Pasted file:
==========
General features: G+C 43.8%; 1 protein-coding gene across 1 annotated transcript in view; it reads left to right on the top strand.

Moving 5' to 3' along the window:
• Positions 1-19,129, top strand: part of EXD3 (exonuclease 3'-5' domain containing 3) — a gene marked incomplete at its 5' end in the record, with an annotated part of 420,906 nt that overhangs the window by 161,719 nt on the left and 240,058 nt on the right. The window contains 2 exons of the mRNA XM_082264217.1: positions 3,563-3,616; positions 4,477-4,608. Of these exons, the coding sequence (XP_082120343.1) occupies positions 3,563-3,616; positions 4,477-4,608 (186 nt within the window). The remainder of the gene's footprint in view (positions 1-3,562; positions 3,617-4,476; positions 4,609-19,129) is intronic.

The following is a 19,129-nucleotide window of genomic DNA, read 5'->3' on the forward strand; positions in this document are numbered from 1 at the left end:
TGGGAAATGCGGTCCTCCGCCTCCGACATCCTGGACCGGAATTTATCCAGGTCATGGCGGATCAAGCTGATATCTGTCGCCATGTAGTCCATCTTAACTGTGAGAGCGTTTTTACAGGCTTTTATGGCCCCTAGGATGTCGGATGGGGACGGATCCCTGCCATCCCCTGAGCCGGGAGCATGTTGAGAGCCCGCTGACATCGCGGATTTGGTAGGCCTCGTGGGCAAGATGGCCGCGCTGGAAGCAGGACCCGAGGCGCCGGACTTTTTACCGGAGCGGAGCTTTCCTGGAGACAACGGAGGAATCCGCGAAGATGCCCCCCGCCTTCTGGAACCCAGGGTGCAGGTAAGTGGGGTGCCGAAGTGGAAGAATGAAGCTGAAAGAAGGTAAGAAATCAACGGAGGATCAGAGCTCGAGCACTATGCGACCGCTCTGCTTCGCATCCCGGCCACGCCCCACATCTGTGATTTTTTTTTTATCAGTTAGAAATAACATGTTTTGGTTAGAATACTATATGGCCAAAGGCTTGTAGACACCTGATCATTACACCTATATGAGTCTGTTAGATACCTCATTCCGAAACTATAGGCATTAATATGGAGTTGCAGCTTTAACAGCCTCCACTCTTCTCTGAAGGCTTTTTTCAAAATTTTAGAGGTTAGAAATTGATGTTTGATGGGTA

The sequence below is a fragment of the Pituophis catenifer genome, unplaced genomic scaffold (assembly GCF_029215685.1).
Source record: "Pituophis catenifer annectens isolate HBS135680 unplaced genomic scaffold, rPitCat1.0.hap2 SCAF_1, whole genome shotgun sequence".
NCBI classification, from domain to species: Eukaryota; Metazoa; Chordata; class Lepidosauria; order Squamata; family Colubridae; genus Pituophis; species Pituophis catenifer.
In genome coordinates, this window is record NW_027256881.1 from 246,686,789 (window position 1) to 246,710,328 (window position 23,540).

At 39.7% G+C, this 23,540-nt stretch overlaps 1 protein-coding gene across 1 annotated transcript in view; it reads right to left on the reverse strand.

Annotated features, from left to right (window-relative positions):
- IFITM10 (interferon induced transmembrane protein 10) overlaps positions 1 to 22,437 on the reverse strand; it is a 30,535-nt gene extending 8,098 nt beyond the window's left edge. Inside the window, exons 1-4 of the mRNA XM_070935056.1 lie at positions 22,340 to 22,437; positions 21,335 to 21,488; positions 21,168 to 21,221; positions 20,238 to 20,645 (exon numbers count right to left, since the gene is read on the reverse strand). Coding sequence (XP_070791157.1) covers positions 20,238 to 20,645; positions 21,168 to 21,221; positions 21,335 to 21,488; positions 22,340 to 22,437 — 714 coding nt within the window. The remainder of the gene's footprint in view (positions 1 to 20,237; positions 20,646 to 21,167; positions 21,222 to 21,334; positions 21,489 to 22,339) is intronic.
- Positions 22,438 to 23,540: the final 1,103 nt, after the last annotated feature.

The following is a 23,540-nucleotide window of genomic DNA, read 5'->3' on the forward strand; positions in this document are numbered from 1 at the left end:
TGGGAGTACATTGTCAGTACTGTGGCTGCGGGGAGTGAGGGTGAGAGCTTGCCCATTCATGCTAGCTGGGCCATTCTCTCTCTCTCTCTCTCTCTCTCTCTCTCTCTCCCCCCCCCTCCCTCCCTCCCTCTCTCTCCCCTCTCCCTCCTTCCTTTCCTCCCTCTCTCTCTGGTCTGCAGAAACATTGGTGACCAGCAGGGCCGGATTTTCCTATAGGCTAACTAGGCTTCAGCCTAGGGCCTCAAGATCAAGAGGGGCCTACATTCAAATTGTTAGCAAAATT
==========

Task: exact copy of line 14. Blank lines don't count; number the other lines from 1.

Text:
The following is a 23,540-nucleotide window of genomic DNA, read 5'->3' on the forward strand; positions in this document are numbered from 1 at the left end: